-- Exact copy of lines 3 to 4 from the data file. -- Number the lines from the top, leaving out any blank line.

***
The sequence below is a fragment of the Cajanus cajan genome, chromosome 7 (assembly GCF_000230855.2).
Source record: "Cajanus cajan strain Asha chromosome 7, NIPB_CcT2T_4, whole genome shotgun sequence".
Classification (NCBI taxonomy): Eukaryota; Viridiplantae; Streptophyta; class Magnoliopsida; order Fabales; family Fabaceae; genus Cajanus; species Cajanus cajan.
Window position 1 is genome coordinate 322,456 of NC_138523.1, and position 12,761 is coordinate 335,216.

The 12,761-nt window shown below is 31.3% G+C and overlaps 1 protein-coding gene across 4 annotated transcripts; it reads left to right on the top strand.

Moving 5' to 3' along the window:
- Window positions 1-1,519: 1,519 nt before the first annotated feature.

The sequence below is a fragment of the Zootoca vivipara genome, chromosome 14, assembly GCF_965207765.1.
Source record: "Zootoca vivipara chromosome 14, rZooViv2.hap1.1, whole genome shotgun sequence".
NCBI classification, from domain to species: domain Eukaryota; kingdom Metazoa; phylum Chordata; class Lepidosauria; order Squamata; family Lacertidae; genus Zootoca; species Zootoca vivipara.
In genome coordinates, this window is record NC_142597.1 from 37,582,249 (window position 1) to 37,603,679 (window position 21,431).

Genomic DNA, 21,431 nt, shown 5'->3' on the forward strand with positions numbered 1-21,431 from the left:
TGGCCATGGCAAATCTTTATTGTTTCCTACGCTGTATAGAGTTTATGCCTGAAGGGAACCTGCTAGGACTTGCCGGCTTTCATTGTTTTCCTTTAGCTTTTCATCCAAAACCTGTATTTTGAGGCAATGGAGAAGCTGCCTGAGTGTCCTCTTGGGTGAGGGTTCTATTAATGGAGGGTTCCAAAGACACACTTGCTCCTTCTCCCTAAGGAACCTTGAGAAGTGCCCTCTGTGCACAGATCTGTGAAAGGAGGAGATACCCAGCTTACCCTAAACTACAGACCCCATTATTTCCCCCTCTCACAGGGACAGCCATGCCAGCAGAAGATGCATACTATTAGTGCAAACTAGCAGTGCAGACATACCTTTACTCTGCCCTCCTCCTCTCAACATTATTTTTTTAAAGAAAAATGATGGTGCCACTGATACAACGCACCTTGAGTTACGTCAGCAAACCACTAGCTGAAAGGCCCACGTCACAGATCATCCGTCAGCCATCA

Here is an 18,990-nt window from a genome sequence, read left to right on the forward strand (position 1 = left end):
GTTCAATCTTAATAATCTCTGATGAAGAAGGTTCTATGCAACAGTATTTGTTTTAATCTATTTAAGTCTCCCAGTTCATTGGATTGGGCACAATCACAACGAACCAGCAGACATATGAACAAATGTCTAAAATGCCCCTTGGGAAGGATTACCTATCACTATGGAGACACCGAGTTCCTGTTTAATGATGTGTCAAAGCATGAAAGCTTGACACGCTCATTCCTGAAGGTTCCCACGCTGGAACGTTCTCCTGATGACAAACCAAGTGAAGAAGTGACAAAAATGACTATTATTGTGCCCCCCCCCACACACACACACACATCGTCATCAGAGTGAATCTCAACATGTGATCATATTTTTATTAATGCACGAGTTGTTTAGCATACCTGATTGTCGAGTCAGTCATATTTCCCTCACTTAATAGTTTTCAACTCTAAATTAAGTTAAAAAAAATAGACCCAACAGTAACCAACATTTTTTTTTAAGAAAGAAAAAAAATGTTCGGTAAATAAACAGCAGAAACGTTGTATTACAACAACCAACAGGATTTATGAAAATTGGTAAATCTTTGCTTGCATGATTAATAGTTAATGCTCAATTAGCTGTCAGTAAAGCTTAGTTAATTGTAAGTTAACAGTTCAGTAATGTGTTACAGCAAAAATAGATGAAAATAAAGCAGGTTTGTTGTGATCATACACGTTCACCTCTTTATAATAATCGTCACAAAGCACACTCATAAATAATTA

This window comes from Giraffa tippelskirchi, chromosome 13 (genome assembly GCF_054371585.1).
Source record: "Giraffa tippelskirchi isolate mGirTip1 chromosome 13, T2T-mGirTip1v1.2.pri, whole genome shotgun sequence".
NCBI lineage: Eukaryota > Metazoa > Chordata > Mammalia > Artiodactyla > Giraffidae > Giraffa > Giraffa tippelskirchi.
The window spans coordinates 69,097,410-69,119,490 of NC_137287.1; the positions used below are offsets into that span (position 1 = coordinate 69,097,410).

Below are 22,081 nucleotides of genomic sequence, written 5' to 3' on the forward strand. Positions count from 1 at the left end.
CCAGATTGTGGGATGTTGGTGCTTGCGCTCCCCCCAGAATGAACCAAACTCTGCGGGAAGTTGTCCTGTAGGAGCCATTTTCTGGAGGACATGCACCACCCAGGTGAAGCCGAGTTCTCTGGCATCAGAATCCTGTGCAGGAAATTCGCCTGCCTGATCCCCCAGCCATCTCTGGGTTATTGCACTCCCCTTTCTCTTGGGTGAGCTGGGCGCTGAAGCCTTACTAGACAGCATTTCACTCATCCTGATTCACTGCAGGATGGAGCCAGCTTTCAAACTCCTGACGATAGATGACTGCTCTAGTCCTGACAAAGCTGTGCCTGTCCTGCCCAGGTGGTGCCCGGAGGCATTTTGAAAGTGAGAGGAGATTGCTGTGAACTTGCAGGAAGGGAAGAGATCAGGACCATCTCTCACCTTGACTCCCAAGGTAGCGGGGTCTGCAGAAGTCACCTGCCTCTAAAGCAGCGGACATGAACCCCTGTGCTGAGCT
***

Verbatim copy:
Classification (NCBI taxonomy): Eukaryota; Viridiplantae; Streptophyta; class Magnoliopsida; order Fabales; family Fabaceae; genus Cajanus; species Cajanus cajan.
Window position 1 is genome coordinate 322,456 of NC_138523.1, and position 12,761 is coordinate 335,216.